As has been described in the foregoing in connection with the operational principles and some preferred embodiments, the motor device according to the invention, unlike the prior art motor devices of various types, utilizes ultrasonic oscillation, i.e., a progressive wave produced on the surface of an elastic body by a piezoelectric, electrostriction or magnetostriction element assembled as oscillator in or on the elastic body. More particularly, the device makes use of a revolutionary system of producing a progressive wave where particle trajectories are elliptical with high oscillation energy of an ultrasonic wave and converting the progressive wave into rotational or translational motion of a moving body. The motor device thus can provide high driving torque even though it is small in size and light in weight, and it can find very extensive applications.
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|DE4133108A1 *||5 Oct 1991||8 Apr 1993||Philips Patentverwaltung||Elektrischer rotations- oder linearmotor, dessen laeufer mittels ultraschallschwingungen angetrieben wird|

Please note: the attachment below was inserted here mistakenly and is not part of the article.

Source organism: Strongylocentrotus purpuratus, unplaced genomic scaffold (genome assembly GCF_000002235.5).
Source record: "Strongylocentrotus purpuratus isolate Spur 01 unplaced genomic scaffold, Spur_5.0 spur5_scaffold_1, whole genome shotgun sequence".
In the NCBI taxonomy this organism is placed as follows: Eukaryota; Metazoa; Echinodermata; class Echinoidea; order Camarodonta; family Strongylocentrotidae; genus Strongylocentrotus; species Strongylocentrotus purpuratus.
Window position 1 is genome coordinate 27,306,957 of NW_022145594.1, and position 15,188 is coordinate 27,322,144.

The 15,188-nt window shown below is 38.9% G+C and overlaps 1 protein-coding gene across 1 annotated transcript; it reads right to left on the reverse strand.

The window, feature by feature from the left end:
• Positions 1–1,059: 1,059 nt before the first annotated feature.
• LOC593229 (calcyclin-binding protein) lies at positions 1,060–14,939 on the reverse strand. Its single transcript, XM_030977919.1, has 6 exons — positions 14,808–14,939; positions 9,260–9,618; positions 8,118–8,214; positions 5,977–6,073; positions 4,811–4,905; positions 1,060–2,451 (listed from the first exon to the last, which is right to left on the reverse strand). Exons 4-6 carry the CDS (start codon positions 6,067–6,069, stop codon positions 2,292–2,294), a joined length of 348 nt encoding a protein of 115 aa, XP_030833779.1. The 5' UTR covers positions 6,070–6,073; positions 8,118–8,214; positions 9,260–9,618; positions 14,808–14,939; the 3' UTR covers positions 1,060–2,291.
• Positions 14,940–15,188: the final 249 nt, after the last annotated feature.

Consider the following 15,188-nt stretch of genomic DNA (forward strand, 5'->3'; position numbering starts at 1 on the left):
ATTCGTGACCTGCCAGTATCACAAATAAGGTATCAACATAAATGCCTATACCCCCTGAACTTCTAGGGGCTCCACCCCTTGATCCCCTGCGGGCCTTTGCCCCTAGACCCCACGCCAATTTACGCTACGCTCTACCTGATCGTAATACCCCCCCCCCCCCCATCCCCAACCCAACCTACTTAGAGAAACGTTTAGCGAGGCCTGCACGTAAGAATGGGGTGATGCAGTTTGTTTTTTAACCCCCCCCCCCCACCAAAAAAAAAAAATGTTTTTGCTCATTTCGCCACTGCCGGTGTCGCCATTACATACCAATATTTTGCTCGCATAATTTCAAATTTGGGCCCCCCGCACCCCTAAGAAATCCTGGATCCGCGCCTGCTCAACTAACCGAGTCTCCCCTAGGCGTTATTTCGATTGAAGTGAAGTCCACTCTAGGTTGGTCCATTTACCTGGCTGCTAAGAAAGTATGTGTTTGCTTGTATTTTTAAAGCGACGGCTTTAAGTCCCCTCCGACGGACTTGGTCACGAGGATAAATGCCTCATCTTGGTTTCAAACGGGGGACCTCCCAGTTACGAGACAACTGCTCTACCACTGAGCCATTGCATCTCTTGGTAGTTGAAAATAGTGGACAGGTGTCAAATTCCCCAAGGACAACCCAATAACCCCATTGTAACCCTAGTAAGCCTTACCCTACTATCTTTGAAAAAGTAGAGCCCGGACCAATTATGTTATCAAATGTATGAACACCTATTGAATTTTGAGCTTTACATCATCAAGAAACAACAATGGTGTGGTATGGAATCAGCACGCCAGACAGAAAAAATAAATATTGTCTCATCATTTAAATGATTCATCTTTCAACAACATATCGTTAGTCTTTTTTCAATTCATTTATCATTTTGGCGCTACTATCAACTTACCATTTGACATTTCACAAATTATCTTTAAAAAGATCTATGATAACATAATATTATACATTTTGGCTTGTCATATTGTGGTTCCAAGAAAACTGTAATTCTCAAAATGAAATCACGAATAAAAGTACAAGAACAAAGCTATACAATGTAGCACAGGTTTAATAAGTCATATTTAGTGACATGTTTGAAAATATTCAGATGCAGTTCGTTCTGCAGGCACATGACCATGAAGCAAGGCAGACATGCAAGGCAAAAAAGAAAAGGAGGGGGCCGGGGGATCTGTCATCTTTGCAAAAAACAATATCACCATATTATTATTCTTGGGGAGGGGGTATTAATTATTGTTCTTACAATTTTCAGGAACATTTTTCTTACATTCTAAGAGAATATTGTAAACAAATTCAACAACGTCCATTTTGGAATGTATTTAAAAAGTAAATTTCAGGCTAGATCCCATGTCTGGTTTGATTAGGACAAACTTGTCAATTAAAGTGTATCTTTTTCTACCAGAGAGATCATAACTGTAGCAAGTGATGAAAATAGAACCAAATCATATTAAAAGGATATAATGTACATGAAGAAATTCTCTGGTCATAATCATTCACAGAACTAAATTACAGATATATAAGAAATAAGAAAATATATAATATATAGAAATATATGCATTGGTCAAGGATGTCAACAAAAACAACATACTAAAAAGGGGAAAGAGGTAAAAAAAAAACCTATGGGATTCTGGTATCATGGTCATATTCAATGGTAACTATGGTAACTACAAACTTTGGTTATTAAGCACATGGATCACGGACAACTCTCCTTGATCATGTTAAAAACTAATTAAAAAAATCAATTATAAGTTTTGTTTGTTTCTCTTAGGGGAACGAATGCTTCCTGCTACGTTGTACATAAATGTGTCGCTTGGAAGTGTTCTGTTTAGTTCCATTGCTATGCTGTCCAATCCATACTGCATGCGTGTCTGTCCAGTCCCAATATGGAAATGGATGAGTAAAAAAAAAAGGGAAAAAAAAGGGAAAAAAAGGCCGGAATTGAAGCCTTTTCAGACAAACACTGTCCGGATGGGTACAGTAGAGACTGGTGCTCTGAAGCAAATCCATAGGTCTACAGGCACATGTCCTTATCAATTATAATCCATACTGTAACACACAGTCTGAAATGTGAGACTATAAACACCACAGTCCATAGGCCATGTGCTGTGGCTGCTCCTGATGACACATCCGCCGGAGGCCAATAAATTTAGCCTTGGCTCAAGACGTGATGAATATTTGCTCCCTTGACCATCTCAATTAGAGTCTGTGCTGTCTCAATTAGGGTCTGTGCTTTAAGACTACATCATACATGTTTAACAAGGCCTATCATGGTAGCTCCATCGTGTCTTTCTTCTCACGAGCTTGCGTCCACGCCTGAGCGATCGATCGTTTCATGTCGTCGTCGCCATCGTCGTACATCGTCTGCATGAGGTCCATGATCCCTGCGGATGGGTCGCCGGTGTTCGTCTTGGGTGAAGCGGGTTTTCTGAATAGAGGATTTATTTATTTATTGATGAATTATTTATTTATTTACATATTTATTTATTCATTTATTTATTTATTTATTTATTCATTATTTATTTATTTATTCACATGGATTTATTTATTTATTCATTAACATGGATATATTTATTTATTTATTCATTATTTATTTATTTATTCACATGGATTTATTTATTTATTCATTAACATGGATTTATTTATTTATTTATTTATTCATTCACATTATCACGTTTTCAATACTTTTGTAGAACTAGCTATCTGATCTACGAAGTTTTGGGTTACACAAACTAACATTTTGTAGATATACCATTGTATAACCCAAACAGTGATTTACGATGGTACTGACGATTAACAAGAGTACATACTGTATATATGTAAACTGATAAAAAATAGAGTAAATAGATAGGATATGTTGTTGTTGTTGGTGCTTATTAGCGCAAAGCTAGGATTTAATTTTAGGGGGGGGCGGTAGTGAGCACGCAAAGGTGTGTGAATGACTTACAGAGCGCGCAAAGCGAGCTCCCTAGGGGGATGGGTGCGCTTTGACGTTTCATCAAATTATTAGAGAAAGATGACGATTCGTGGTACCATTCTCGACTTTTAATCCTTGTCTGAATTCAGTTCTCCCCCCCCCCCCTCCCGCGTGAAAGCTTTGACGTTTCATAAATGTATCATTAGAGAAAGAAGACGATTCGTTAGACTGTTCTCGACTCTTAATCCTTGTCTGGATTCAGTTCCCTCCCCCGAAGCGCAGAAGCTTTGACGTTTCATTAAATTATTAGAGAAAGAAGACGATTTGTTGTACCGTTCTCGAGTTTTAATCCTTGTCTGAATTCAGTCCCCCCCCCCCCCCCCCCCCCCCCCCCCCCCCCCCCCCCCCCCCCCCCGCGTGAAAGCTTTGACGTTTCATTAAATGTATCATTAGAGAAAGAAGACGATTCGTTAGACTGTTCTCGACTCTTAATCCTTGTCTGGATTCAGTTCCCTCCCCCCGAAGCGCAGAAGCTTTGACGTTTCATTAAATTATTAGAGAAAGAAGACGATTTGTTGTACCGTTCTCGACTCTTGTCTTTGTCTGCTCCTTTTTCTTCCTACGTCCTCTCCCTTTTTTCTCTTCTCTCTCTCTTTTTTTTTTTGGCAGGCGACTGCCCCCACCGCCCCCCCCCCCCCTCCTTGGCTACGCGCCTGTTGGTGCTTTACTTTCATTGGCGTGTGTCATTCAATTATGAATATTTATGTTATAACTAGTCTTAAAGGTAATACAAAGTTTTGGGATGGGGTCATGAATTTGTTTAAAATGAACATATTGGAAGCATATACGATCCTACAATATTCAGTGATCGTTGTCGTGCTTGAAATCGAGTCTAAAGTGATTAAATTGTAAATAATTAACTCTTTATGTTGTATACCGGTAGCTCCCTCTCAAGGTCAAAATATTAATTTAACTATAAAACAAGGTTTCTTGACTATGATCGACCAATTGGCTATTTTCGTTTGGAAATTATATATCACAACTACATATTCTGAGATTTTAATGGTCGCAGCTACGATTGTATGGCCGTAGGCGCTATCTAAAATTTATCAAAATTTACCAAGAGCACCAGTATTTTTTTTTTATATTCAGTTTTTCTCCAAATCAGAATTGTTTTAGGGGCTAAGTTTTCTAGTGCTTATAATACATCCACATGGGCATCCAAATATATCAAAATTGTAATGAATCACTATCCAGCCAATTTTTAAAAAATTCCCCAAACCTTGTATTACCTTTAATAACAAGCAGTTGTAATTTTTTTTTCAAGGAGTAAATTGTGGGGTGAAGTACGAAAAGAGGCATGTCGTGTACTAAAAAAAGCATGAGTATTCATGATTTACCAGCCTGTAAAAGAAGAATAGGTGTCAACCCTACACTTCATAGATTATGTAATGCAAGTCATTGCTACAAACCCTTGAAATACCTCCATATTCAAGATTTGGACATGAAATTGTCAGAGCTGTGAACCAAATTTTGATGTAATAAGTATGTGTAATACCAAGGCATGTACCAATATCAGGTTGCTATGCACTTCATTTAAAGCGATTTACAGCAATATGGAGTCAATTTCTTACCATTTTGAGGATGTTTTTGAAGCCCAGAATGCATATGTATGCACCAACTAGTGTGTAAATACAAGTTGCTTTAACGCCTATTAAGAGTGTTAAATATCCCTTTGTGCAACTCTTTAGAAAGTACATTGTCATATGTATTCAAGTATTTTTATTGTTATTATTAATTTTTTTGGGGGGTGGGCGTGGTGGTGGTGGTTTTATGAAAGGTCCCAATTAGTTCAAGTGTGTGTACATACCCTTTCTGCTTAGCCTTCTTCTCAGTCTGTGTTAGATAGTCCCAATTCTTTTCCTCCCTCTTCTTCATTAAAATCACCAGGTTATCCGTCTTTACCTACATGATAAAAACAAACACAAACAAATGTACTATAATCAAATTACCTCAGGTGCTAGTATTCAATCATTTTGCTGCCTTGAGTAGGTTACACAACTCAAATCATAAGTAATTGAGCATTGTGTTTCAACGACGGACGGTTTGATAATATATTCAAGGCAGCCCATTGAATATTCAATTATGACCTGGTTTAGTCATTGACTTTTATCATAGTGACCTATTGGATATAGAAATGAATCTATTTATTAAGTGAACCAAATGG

|DE4216050A1 *||15 May 1992||18 Nov 1993||Daimler Benz Ag||Ultraschallwanderwellenmotor mit formschlüssiger Anregung von Wanderwellen|
|DE4216273A1 *||16 May 1992||18 Nov 1993||Daimler Benz Ag||Wanderwellenmotor zum Betrieb mit unterschiedlichen Schwingungsformen|
|DE19742447C2 *||26 Sep 1997||23 Sep 1999||Daimler Chrysler Ag||Wanderwellenmotor mit Temperaturmeßeinrichtung und Verfahren zur Temperaturmessung|
|DE102012022146A1 *||12 Nov 2012||15 May 2014||Physik Instrumente (Pi) Gmbh & Co. Kg||Ultraschallaktor für einen linearen Ultraschallmotor sowie linearer Ultraschallmotor mit einem Ultraschallaktor|
|EP0258449A1 *||17 Feb 1987||9 Mar 1988||Matsushita Electric Industrial Co., Ltd.||Ultrasonic motor|
|EP0570673A1 *||4 Mar 1993||24 Nov 1993||Daimler-Benz Aktiengesellschaft||Travelling wave motor operating at different vibration modes|
|EP0791969A1||22 Aug 1991||27 Aug 1997||Mitsubishi Jukogyo Kabushiki Kaisha||Control system for ultrasonic motor|
|WO1998051847A1 *||15 May 1997||19 Nov 1998||Nanomotion Ltd||Knitting machine|
|U.S. Classification||310/328, 310/323.03, 310/323.06, 310/323.12|
|International Classification||H01L41/09, H02N2/16|
|Cooperative Classification||H02N2/16, H02N2/08|
|European Classification||H02N2/16, H02N2/08|
|15 Mar 1988||RF||Reissue application filed|
Effective date: 19871218
|19 Jan 1989||FPAY||Fee payment|
Year of fee payment: 4